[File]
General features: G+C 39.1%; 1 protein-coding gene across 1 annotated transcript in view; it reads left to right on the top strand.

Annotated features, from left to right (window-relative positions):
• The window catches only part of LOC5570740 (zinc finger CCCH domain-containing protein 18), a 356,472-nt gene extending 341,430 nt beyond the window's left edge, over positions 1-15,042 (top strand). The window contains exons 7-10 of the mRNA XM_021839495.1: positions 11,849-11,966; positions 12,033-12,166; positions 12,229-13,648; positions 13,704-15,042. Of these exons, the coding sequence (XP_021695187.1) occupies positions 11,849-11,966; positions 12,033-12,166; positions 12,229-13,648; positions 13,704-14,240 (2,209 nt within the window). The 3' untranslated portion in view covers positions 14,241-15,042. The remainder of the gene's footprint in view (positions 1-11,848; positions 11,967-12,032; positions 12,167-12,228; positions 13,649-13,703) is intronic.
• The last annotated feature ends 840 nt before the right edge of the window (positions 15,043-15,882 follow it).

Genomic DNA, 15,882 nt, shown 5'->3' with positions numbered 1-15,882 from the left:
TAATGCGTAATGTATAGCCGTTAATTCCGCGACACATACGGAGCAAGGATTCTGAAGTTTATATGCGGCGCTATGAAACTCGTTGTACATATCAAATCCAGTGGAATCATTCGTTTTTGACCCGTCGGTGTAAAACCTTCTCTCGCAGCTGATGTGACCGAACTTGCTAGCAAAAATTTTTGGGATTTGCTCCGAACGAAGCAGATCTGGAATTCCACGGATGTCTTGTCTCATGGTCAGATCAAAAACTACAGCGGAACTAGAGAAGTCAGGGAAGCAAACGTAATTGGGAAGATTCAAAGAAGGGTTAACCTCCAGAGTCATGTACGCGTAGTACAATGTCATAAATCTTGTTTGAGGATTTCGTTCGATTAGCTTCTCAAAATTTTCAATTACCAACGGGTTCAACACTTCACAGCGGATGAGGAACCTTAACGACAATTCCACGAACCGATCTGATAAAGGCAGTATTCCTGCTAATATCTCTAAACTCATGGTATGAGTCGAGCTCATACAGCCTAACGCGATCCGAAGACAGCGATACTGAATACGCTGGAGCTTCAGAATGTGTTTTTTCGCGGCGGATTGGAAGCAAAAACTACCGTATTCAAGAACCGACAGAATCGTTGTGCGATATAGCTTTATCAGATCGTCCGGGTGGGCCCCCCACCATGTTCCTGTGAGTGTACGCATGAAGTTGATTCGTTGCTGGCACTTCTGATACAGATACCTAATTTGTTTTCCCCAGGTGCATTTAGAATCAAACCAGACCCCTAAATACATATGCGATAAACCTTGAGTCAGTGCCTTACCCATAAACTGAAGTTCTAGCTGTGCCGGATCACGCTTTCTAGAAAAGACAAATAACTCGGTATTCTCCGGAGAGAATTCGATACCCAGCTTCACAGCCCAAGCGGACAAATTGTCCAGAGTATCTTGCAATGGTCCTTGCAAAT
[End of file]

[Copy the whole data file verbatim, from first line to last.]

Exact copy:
General features: G+C 39.1%; 1 protein-coding gene across 1 annotated transcript in view; it reads left to right on the top strand.

Annotated features, from left to right (window-relative positions):
• The window catches only part of LOC5570740 (zinc finger CCCH domain-containing protein 18), a 356,472-nt gene extending 341,430 nt beyond the window's left edge, over positions 1-15,042 (top strand). The window contains exons 7-10 of the mRNA XM_021839495.1: positions 11,849-11,966; positions 12,033-12,166; positions 12,229-13,648; positions 13,704-15,042. Of these exons, the coding sequence (XP_021695187.1) occupies positions 11,849-11,966; positions 12,033-12,166; positions 12,229-13,648; positions 13,704-14,240 (2,209 nt within the window). The 3' untranslated portion in view covers positions 14,241-15,042. The remainder of the gene's footprint in view (positions 1-11,848; positions 11,967-12,032; positions 12,167-12,228; positions 13,649-13,703) is intronic.
• The last annotated feature ends 840 nt before the right edge of the window (positions 15,043-15,882 follow it).

Genomic DNA, 15,882 nt, shown 5'->3' with positions numbered 1-15,882 from the left:
TAATGCGTAATGTATAGCCGTTAATTCCGCGACACATACGGAGCAAGGATTCTGAAGTTTATATGCGGCGCTATGAAACTCGTTGTACATATCAAATCCAGTGGAATCATTCGTTTTTGACCCGTCGGTGTAAAACCTTCTCTCGCAGCTGATGTGACCGAACTTGCTAGCAAAAATTTTTGGGATTTGCTCCGAACGAAGCAGATCTGGAATTCCACGGATGTCTTGTCTCATGGTCAGATCAAAAACTACAGCGGAACTAGAGAAGTCAGGGAAGCAAACGTAATTGGGAAGATTCAAAGAAGGGTTAACCTCCAGAGTCATGTACGCGTAGTACAATGTCATAAATCTTGTTTGAGGATTTCGTTCGATTAGCTTCTCAAAATTTTCAATTACCAACGGGTTCAACACTTCACAGCGGATGAGGAACCTTAACGACAATTCCACGAACCGATCTGATAAAGGCAGTATTCCTGCTAATATCTCTAAACTCATGGTATGAGTCGAGCTCATACAGCCTAACGCGATCCGAAGACAGCGATACTGAATACGCTGGAGCTTCAGAATGTGTTTTTTCGCGGCGGATTGGAAGCAAAAACTACCGTATTCAAGAACCGACAGAATCGTTGTGCGATATAGCTTTATCAGATCGTCCGGGTGGGCCCCCCACCATGTTCCTGTGAGTGTACGCATGAAGTTGATTCGTTGCTGGCACTTCTGATACAGATACCTAATTTGTTTTCCCCAGGTGCATTTAGAATCAAACCAGACCCCTAAATACATATGCGATAAACCTTGAGTCAGTGCCTTACCCATAAACTGAAGTTCTAGCTGTGCCGGATCACGCTTTCTAGAAAAGACAAATAACTCGGTATTCTCCGGAGAGAATTCGATACCCAGCTTCACAGCCCAAGCGGACAAATTGTCCAGAGTATCTTGCAATGGTCCTTGCAAAT